While this system works well, sometimes it didn't feel like enough. Lawyers and litigants get notification emails from PACER that contain links to download PACER documents for free. Why weren't we getting those documents too?
Well, today we take the first step in changing that.
Starting today, litigants and lawyers that receive PACER notification emails can add the following email address to their account:
Once that email is added to your PACER account, we will get the same notifications you do (yours will be unchanged). When we get the notification, we'll download the available PDF and add it to our system. It's that simple. You add it once, we RECAP all your notifications going forward.
By Michael Lissner, Free Law Project | Read more

People & Papers


Former Aiken Standard publisher takes helm of Arkansas daily

Rhonda Overbey, former publisher of the Aiken Standard and The Post and Courier North Augusta/The Star, has joined The Saline Courier and Malvern Daily Record of Arkansas as regional publisher and advertising director. 
Overbey was publisher and advertising director of the Aiken Standard and The Star for six years before moving to Arkansas. 
Overbey is a native of Conway, Arkansas, and got her start in the newspaper industry during a summer of 1990 with the Log Cabin Democrat while a student at the University of Arkansas.
Read more  
SCPA Co-Executive Directors Jen Madden and Randall Savely visited the staff of The People-Sentinel in Barnwell last week. They met with Publisher Jonathan Vickery to discuss the newspaper’s first year of local ownership and ways to keep growing. 
A long overdue President's Cup presentation to Don Worthington of the Pageland Progressive Journal! SCPA Co-Executive Director Jen Madden and SCPA President Charles Swenson presented Worthington with the award at the Weekly Editors Roundtable last Friday. 
Please let us know about your new hires, retirements and promotions
so we can share your news in the eBulletin!

Industry Briefs

NLA is hiring staff, holding DEI Roundtable with partners to improve outreach and participation rate 

[The News Leaders Association has] been busy this summer reaching out to NLA members, partners and supporters to look for ways to streamline the News Leaders Association’s diversity survey to improve the participation rate after several years of disappointing results. We truly appreciate the 303 print and all-digital newsrooms of all sizes that participated in NLA’s 2021 Transformative Transparency Project survey. Overall, 12,781 journalists were included in that count.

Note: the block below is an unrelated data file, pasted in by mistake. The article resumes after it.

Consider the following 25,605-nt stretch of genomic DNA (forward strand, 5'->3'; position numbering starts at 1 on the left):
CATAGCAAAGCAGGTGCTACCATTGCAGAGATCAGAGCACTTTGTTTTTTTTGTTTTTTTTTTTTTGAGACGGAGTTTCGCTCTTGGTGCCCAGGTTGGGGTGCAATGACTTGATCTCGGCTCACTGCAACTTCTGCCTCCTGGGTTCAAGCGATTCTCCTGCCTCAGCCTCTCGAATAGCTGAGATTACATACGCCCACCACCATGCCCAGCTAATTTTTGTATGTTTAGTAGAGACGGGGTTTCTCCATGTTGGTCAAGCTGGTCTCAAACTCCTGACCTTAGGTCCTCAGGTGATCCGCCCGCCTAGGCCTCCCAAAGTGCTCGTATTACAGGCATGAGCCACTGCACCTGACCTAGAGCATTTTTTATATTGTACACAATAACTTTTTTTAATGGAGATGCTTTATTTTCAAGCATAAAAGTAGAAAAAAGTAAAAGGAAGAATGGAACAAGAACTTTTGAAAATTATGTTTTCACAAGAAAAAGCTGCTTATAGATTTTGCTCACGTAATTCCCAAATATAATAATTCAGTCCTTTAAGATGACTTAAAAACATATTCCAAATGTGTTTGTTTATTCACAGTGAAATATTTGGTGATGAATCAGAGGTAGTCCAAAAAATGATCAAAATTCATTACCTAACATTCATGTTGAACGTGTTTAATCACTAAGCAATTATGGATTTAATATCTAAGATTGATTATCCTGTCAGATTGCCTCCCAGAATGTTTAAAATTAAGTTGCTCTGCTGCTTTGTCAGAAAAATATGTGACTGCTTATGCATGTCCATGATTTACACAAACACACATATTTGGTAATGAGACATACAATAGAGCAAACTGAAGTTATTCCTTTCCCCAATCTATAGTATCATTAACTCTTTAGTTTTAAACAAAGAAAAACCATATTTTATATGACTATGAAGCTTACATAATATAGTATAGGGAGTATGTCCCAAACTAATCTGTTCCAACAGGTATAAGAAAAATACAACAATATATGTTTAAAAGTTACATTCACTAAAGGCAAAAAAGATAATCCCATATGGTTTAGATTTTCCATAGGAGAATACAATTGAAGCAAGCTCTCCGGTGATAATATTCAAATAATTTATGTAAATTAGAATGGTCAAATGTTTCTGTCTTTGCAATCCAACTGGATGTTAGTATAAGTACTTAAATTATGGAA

Unfortunately, after conducting a data integrity analysis in late May through mid June, we found various problems with the demographic information (collected from August to October 2021), rendering the current survey results incomplete, and, thus, an inaccurate picture of our industry. The analysis offers a teachable moment that we have embraced with zeal. I want to share what we are doing to remove the data collection barriers and get a true picture of our industry in 2023. 
As Meredith D. Clark, Ph.D., Research Director for the 2021 NLA Newsroom Diversity, noted in her draft report to NLA in late March, “The 2021 survey doesn’t represent a realistic snapshot of diversity in the U.S. There is both over- and under-representation based on where newsrooms are physically located, staff size and publications’ tenure – from legacy media to newer shops. Instead, the 2021 survey underscores the challenges ahead.” 
By Myriam Maquez, News Leaders Association | Read more

Want to improve your editorial page? Here are expert ideas

The International Society of Weekly Newspaper Editors was founded mainly to advance the cause of editorial leadership in rural newspapers. It remains journalistically focused, and the hallmark of its annual conference is still the small-group sessions in which attendees critique each other's editorial pages and editorials. After the 2022 conference in Lexington, Ky., editorial-critique coordinator Tim Waltner gathered up a list of "best practices" from the session leaders for the August ISWNE newsletter. Here are most of them, with a few adds from the Institute for Rural Journalism and Community Issues, which hosted the conference, in parentheses:
  • If you’re serious about improving your editorial page, make it a priority
  • Build slowly. A strong editorial page requires patience and a methodical and consistent approach that will appeal to readers and gain their confidence.
  • Package content appropriately. Clearly label editorial pages.
  • Avoid having news and editorial copy on the same page, but if it can’t be avoided, clearly label news and opinion. (If you're short of opinion material, local-history articles can work.)
  • Content should drive editorial page layout/design. Editorial pages are serious content and shouldn’t have fonts/design that make it look like a feature page.
By Al Cross, The Rural Blog | Read more


By Gene Policinski,  Freedom Forum

Perspective: The wrongness of letting government tell us to 'shut up – or else’

There may be no worse assault on our freedom of speech than a law that would permit the government to tell us to “shut up” when it comes to discussion and debate on a major social issue of our time – and to punish us if we don’t.
Freedom of speech under the First Amendment is rooted in the concept of a “marketplace of ideas,” where information and robust, uninhibited exchanges are protected to ensure all can speak and be heard.
As a concept, most everyone agrees with that approach, particularly those in the minority of the moment, who need protection from being silenced by what the nation’s founders saw as a potential “tyranny of the majority.”
The recent U.S. Supreme Court decision overturning Roe v. Wade is producing yet another attempt to sabotage the marketplace approach to debate — to, in effect, tell us to “shut up or else.” Proposed model legislation by the National Right to Life Committee is being promoted to state legislatures with a goal of creating criminal and civil penalties for speech seen to be “aiding or abetting” abortions.
The vagueness of the proposed laws raises real constitutional questions. Would news reports about abortion that include comments by choice advocates, or that simply mentioned states where abortion remains lawful, spark legal action against journalists or news organizations that run afoul of this law? Read more